Cellphones will be banned in schools across New Zealand, new conservative Prime Minister Christopher Luxon said during a school visit on Friday, after campaigning on a pledge to tackle falling literacy rates in the country.
Luxon, whose government was sworn in this week following elections in October, said the move would stop disruptive behavior and help students focus.
It's one of several components of what Luxon's government has touted as a 100-day plan for its first few months in office.
"We are going to ban phones across New Zealand in schools," Luxon said, standing alongside his new Education Minister Erica Stanford at a school in Auckland.
"You see good schools like this that have already taken that decision, and it's been a longstanding practice getting great educational outcomes," he said.
Study's warning on reading and writing proficiency
Luxon also praised the school he was visiting, Manurewa Intermediate, for ensuring pupils had an hour of reading, writing and maths every day — another policy his National Party plans to make mandatory.
Researchers in New Zealand warned of falling literacy rates in schools in a report last year, with Education Minister Stanford alluding to its findings on Friday, saying that less than half of young people in the country met its reading and writing standards for their age.
New Zealand charity Education Hub said in its report it was "clear" that "something must be done to address the distressingly low literacy rates in Aotearoa New Zealand."
Internationally, New Zealand tends to fare well in school student proficiency league tables for reading and writing, mathematics, and science, albeit with scores relatively far adrift of the top-performing countries like China, Singapore, Japan, South Korea, Estonia and Finland in the most recent PISA rankings for 2018.
Several countries, and Bavaria, experimenting with similar rules
In Germany, the only state that's imposed a blanket ban on phones in classrooms is Bavaria. In the other states, it is up to schools to decide, with many electing to exclude phones.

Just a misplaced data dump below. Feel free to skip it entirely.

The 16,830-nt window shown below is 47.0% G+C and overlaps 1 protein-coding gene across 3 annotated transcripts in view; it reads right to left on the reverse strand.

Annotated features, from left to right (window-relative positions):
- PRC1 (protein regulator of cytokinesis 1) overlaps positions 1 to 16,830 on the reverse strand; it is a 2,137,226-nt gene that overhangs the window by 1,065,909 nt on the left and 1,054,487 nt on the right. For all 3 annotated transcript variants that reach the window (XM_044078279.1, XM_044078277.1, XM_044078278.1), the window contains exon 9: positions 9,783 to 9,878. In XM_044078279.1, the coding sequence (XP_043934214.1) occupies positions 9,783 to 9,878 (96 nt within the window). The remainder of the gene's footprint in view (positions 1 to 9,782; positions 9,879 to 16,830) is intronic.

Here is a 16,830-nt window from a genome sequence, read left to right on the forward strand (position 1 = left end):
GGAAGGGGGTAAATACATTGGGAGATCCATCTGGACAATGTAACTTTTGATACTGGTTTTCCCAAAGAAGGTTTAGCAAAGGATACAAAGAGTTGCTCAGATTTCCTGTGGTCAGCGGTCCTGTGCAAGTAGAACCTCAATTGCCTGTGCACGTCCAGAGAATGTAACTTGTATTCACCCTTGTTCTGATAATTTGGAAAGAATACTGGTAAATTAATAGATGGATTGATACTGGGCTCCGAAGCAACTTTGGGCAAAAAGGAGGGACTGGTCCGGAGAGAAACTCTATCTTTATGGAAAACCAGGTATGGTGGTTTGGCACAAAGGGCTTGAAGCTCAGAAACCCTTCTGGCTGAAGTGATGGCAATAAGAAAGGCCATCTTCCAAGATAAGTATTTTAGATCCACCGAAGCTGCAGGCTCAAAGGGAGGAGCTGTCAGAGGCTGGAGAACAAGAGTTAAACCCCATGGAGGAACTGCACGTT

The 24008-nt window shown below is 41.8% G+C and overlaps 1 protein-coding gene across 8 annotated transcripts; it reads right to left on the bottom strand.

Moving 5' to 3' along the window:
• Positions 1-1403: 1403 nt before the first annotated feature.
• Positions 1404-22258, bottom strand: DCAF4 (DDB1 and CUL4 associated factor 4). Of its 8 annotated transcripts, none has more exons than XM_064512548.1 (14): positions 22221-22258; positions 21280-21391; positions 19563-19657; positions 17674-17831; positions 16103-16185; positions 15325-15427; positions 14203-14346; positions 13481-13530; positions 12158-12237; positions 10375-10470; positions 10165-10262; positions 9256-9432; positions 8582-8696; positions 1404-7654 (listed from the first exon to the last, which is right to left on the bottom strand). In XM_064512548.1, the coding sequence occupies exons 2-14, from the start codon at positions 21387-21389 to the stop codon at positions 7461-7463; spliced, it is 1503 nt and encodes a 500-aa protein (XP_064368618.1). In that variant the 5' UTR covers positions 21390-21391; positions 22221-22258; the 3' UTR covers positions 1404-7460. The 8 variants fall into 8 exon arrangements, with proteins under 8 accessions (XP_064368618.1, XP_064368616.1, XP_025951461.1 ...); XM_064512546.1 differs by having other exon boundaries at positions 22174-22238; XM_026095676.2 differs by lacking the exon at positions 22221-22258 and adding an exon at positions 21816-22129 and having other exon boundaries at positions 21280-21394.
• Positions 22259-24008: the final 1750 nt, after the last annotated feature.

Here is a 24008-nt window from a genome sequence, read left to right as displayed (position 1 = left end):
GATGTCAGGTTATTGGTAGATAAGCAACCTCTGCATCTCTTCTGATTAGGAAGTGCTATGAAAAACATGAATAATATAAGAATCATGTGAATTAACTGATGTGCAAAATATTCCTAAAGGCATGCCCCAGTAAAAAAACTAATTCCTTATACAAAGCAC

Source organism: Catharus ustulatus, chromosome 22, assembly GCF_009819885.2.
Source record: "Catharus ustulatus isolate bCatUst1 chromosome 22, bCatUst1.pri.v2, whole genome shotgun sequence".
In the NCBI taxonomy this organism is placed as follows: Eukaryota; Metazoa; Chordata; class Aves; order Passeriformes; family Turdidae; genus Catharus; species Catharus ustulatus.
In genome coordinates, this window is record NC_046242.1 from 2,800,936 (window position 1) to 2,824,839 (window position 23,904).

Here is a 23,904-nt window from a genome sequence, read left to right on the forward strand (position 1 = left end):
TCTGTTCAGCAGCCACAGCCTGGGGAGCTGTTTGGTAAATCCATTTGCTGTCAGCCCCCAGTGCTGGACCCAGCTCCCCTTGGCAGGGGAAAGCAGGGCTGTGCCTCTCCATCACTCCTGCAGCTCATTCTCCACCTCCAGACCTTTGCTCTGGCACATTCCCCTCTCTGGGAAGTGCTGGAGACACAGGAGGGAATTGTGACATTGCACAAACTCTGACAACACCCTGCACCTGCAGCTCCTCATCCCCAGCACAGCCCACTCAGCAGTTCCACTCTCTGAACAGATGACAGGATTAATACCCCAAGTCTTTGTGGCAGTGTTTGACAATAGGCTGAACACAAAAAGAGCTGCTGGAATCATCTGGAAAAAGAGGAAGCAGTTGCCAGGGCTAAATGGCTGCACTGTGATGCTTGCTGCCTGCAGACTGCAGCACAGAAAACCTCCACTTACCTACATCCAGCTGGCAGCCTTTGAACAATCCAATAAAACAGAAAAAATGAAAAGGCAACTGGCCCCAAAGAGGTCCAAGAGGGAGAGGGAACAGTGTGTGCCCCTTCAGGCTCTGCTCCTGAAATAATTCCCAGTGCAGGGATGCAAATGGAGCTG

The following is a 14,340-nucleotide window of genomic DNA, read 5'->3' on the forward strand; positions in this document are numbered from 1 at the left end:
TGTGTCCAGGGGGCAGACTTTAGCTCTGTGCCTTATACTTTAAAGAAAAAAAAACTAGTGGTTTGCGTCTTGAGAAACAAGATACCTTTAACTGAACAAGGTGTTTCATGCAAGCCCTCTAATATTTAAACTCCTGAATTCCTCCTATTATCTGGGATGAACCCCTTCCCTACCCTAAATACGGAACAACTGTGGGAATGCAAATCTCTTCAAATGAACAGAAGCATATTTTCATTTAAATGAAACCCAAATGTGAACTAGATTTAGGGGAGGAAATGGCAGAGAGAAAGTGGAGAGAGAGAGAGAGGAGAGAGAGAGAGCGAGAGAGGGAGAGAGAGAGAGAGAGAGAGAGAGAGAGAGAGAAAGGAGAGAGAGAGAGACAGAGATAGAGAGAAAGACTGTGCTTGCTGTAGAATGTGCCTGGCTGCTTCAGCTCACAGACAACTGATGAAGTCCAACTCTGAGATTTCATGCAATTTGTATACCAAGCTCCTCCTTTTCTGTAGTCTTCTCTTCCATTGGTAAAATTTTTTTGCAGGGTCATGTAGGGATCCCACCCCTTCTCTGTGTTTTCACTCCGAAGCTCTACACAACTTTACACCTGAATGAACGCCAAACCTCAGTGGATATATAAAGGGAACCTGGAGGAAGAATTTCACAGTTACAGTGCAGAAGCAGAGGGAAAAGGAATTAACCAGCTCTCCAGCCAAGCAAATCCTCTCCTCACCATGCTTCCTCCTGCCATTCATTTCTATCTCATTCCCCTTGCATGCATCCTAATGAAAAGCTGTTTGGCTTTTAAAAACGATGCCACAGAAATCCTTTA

Proponents of the scheme says phones are a distraction and point to evidence suggesting their presence in class could disproportionately affect lower-performing students.
Critics, meanwhile, ask how effective a ban can be and also question whether efforts to incorporate phone usage into schoolwork might be more effective long-term.
Challenging first week for new government
The short- and longer-term policy focuses of Luxon's National Party and his government has faced criticism during its first week in office.
Plans to scrap several signature policies of center-left former premier Jacinda Ardern drew particular attention.
Doctors warned of a looming public health "tragedy" as a result of plans to scrap world-leading tobacco control measures that would have made it illegal for people born after 2008 ever to buy cigarettes.
Luxon has also pledged to restart offshore oil and gas exploration, undoing one of Ardern's signature policies. However, his government does also pledge to double renewable energy production.
Comments from Luxon's Deputy Prime Minister Winston Peters, who said a 2020 government media funding initiative launched amid the COVID pandemic was tantamount to "bribery," have also prompted considerable debate and domestic media coverage.
Other policy plans around ethnicity, such as disbanding the Maori Health Authority, have been portrayed by Luxon's government as measures aiming to treat all citizens equally, but have been attacked by critics as being discriminatory.
msh/jsi (AFP, Reuters)